Central nervous system adverse events potentially associated with drugs used for COVID-19: scoping review

Mello et al.


To identify central nervous system (CNS) adverse events potentially associated with prophylaxis or drug treatment for COVID-19, and to describe the characteristic of the individuals affected.


A scoping review was performed using a search strategy to retrieve articles from PubMed, EMBASE, SciELO, Scopus, CINAHL and BVS databases. Studies reporting on individuals receiving prophylactic or curative drugs for COVID-19 with at least one CNS adverse event were included. Articles reporting on CNS adverse events associated with medication for other health conditions were excluded.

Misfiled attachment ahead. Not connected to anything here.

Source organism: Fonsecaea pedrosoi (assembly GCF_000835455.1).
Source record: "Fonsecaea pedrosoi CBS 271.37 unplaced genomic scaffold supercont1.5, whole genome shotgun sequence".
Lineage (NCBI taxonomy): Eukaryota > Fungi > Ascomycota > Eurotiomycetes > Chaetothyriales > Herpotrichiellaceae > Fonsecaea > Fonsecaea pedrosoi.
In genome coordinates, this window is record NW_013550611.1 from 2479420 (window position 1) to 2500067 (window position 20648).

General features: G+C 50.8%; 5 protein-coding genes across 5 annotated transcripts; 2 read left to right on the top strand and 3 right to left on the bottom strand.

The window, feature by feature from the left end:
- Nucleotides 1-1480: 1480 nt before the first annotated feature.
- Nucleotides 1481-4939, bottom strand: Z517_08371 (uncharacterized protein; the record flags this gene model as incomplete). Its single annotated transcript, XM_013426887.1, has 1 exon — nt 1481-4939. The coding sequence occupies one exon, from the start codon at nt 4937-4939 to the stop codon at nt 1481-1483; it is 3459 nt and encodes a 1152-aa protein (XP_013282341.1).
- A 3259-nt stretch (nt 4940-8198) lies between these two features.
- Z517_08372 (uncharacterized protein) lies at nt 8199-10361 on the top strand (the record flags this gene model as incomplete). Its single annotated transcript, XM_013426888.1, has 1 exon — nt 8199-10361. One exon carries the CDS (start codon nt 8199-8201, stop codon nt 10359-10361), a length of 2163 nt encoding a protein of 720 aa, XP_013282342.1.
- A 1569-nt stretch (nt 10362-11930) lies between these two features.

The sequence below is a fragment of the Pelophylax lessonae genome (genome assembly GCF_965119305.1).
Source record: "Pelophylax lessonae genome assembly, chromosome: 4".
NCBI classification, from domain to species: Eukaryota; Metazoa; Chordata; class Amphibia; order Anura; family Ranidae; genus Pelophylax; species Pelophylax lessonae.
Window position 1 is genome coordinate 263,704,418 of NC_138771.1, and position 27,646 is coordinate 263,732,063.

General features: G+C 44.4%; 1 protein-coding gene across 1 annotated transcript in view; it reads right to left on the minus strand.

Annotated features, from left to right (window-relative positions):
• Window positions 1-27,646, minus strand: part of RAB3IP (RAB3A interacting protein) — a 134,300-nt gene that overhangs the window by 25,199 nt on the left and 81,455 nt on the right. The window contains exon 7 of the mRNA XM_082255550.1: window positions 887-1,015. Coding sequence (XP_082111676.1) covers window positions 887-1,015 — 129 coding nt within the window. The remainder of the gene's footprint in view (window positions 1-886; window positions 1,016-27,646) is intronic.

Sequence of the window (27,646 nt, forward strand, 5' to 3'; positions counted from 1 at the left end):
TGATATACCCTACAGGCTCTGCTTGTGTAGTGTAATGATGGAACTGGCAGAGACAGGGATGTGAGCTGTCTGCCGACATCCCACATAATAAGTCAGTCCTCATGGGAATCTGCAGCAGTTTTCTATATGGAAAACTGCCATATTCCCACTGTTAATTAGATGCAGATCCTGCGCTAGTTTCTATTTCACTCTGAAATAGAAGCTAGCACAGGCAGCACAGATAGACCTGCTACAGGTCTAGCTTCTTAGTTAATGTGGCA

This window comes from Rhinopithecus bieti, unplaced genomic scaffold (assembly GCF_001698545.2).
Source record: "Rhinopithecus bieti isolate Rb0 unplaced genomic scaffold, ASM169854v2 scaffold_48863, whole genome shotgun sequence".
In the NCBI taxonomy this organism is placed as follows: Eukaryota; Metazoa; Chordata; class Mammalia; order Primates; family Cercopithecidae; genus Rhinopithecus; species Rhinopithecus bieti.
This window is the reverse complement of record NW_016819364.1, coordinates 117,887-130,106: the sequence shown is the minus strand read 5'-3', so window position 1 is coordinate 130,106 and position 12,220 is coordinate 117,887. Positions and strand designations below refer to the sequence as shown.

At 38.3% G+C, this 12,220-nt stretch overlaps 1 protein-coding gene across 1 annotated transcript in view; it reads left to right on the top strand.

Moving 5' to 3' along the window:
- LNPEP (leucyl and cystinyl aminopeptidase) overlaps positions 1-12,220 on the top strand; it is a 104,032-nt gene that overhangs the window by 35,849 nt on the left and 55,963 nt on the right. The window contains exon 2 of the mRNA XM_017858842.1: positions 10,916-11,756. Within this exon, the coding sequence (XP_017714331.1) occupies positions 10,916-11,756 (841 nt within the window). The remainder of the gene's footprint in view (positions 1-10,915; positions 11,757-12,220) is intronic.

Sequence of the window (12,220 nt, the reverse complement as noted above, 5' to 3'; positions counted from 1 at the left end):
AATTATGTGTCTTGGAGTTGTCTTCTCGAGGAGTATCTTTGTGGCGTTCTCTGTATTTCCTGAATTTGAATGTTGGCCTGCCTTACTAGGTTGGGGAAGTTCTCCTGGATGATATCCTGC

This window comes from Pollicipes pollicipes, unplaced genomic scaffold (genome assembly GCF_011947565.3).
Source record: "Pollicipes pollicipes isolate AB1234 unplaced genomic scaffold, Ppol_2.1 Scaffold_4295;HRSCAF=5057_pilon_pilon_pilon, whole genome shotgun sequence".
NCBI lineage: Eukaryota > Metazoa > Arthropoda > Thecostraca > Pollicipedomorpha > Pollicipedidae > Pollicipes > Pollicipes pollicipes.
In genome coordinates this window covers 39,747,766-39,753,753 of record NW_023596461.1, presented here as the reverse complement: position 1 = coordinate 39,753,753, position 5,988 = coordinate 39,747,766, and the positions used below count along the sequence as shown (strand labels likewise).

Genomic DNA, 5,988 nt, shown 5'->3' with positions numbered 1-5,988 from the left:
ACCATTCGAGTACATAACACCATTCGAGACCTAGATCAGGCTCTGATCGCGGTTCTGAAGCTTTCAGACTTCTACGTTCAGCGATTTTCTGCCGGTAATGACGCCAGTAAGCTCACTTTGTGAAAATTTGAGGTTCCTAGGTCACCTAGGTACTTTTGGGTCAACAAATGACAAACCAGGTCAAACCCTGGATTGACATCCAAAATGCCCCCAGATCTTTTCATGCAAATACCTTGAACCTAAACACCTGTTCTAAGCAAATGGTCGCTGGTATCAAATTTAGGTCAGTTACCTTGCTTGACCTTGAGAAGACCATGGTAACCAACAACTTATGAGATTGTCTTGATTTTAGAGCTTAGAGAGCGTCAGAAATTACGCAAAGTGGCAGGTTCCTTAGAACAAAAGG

The search retrieved 1 547 articles, eight of which met the inclusion criteria. Seven studies had an observational design. A total of 3 035 individuals were assessed, of whom 1 701 were health care professionals and 1 978 were women. Curative treatment with hydroxychloroquine, chloroquine, lopinavir/ritonavir, and azithromycin was the most frequent (n = 5). The most common adverse events were headache, dizziness, mood disturbances, and drowsiness. Suicide was the most frequent severe event. Six adverse events were unexpected for hydroxychloroquine, chloroquine, and doxycycline.


Potential CNS adverse events were unspecific and in general potentially associated with the use of hydroxychloroquine (monotherapy or associated with antibiotics). The data confirm the unfavorable risk/benefit profile of these drugs for the prevention and management of signs and symptoms of SARS-CoV-2 infection.

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